"The good news is that there are skills and exercises we can do to strengthen our relationships. In our book Happy Together: Using the Science of Positive Psychology to Build Love that Lasts, we talk about the notion of the 'relationship gym.' We invite folks to join us for a workout at the 'relationship gym' where they can practice scientifically backed exercises to help them strengthen their bonds."
Met a girl online about 20 years ago one summer after college, found out we live in nearby towns, so decided to get together. Go out on a few dates, drive by local pre-school: me: “hey, that’s where I went to pre school!” her: “that’s where I went to pre school!” That day we find a pre school class photo, there we are 2 feet from each other. A few months later, my dad finds some old footage of a Christmas play our preschool class put on. We’re standing right next to each other.
When we first met, his first words to me were "I'm gonna wife you", and I scoffed.
Anyways, we're married now.
We met in a psychiatric hospital.
Anyways, we're married now, 30 years this June...
But what about people who might be in a committed relationship but aren't sure if they're ready to take the next step towards marriage? Can anyone even know that they're ready for marriage?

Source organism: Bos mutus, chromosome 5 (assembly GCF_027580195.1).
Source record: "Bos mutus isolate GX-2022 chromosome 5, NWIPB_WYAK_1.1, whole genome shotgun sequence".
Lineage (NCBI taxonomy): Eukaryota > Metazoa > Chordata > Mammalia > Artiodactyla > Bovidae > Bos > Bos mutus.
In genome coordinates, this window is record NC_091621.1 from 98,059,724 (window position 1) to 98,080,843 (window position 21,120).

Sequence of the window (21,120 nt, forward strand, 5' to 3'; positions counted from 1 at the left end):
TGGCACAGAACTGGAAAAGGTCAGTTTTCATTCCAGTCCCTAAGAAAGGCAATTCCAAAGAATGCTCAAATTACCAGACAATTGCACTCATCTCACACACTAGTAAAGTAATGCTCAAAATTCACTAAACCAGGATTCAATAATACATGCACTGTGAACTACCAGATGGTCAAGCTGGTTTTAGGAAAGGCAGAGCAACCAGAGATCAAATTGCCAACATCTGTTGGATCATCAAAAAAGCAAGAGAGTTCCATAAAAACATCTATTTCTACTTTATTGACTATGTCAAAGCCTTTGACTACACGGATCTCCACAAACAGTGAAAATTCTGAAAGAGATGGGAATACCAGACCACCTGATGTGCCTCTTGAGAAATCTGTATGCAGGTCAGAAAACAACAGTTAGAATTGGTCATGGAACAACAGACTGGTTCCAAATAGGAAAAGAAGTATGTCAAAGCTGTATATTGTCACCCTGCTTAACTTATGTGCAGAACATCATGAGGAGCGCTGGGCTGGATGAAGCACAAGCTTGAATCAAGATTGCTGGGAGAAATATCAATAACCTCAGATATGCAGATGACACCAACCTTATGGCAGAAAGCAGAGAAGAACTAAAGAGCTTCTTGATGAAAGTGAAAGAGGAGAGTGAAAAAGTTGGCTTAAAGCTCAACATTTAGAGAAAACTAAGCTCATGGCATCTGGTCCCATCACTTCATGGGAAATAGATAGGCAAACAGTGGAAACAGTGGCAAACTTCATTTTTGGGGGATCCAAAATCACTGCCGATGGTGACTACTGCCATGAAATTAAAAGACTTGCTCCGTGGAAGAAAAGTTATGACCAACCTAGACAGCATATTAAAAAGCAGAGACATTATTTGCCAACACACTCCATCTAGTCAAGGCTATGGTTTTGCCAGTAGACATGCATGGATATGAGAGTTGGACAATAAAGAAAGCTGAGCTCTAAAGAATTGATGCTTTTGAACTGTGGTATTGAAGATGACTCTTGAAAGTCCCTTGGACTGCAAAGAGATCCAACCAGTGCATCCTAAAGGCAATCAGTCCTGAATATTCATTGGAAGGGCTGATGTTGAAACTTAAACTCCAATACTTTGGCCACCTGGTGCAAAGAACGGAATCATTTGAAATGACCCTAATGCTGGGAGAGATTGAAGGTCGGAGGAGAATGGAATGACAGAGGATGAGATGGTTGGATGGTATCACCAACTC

"I don’t think there is actually a moment when you’re necessarily 'ready' so to speak, but rather a willingness to continue working on yourself and your relationship. As human beings we are always growing, changing, and evolving. And so are our relationships," Suzie mused.
"Being open, curious and having a growth mindset about ourselves, and our partners, will help us be able to better navigate together in marriage. A marriage isn’t an end state but rather a beginning. It’s a process and a life-long journey. The more we seek to understand ourselves and our partners, the better equipped we will be to travel together on this beautiful, yet often challenging adventure."
I had a cold, and went on a date to an Irish pub. I was eating bangers and mash and had the urge to cough. I tried to keep my mouth shut, but just wound up spraying his face with gravy and mashed potatoes through my pursed lips. I was still coughing, so I took a sip of my drink to sooth my throat. It was beer. The bubbles tickled my throat more. I also spit that all over his face. He stared at me in disgusted horror as gravy, mashed potatoes and beer dripped down his face onto his shirt. I laughed and laughed and laughed, making my apologies sound very insincere. Anyways, we're married now. Thank goodness our booth had high backs so only he suffered!
My dad threw a paper airplane at the back of my mom's head in college. She told him to grow up. Anyways, they've been married now for over 36 years.